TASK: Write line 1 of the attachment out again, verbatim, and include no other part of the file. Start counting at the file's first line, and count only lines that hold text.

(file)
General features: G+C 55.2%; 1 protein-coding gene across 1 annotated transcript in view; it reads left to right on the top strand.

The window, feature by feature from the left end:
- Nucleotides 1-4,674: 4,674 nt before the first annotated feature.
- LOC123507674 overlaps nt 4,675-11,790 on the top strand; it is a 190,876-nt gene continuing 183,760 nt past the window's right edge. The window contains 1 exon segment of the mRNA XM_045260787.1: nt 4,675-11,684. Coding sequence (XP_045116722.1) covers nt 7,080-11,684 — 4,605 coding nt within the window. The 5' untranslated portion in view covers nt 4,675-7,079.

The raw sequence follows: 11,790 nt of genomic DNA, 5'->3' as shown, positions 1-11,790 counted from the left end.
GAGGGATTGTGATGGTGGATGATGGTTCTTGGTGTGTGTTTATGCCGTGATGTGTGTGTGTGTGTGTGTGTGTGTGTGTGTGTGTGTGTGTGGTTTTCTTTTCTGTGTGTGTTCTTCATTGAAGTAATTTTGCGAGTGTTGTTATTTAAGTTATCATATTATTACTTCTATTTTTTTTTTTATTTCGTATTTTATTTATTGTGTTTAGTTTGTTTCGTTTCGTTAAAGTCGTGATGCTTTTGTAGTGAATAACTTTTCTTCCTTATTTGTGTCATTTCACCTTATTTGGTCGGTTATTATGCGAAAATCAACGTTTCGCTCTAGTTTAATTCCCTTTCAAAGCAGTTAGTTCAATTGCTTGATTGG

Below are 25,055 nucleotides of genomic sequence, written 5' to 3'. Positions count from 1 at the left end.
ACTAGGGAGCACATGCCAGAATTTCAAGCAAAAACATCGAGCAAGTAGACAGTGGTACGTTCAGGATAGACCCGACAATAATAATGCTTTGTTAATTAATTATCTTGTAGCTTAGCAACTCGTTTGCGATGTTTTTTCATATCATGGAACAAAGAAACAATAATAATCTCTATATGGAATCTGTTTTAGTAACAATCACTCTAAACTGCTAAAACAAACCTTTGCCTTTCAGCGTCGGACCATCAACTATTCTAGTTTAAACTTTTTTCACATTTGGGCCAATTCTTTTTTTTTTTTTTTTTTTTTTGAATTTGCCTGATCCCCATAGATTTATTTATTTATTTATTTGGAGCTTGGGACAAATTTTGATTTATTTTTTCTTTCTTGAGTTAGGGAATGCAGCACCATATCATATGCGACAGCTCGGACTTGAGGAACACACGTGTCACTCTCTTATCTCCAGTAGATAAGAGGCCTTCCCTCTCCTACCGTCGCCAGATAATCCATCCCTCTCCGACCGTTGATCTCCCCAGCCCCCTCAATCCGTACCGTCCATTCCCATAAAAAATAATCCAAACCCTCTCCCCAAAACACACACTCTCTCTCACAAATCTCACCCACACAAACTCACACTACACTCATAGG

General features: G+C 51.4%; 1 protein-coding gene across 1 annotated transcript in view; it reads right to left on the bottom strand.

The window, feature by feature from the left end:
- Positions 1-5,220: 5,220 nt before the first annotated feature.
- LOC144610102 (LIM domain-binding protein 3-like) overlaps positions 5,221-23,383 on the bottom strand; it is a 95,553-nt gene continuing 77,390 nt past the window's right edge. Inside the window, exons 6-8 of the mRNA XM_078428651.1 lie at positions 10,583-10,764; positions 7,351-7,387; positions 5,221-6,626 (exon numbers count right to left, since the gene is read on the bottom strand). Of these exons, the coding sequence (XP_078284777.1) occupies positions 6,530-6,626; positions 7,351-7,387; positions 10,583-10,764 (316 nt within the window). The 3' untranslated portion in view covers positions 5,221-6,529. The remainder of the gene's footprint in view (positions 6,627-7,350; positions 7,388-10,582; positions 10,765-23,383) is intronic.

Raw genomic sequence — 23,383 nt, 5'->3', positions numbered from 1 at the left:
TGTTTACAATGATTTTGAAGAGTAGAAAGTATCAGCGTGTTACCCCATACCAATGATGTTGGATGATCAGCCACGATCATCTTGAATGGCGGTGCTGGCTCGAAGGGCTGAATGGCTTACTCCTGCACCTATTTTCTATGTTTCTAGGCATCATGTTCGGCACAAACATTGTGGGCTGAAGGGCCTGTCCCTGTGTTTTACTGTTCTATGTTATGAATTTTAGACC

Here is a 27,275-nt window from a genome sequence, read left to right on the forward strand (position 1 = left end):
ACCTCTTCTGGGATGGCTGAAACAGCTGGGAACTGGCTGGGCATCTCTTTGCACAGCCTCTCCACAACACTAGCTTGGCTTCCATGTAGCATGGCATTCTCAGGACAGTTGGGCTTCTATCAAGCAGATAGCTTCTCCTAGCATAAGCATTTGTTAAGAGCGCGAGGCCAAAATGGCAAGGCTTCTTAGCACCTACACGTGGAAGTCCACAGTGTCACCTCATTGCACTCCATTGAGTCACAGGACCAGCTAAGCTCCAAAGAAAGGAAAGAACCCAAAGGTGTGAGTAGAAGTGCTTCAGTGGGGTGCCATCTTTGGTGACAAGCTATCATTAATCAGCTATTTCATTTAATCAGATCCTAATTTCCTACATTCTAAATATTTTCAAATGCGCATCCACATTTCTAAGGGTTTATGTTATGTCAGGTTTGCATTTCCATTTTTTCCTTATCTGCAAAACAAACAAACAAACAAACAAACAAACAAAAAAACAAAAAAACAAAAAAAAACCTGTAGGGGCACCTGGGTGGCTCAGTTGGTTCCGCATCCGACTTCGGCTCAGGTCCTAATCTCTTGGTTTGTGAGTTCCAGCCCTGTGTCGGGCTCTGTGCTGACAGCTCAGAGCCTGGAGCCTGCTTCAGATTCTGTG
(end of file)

General features: G+C 55.2%; 1 protein-coding gene across 1 annotated transcript in view; it reads left to right on the top strand.